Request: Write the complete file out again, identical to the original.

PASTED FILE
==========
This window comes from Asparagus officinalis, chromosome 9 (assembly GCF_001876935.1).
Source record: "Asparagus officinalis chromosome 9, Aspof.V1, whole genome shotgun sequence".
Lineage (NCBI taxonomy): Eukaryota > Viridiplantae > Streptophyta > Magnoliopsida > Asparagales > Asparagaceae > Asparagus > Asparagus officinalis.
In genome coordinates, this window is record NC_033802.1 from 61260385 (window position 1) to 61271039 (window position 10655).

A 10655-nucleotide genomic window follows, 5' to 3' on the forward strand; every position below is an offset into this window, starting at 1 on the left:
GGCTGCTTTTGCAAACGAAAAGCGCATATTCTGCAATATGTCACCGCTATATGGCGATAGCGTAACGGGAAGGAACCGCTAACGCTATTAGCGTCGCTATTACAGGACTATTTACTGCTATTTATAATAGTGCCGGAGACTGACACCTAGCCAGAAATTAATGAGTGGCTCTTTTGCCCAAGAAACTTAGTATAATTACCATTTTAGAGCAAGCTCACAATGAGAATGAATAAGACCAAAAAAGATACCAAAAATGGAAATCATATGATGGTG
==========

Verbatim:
This window comes from Asparagus officinalis, chromosome 9 (assembly GCF_001876935.1).
Source record: "Asparagus officinalis chromosome 9, Aspof.V1, whole genome shotgun sequence".
Lineage (NCBI taxonomy): Eukaryota > Viridiplantae > Streptophyta > Magnoliopsida > Asparagales > Asparagaceae > Asparagus > Asparagus officinalis.
In genome coordinates, this window is record NC_033802.1 from 61260385 (window position 1) to 61271039 (window position 10655).

A 10655-nucleotide genomic window follows, 5' to 3' on the forward strand; every position below is an offset into this window, starting at 1 on the left:
GGCTGCTTTTGCAAACGAAAAGCGCATATTCTGCAATATGTCACCGCTATATGGCGATAGCGTAACGGGAAGGAACCGCTAACGCTATTAGCGTCGCTATTACAGGACTATTTACTGCTATTTATAATAGTGCCGGAGACTGACACCTAGCCAGAAATTAATGAGTGGCTCTTTTGCCCAAGAAACTTAGTATAATTACCATTTTAGAGCAAGCTCACAATGAGAATGAATAAGACCAAAAAAGATACCAAAAATGGAAATCATATGATGGTG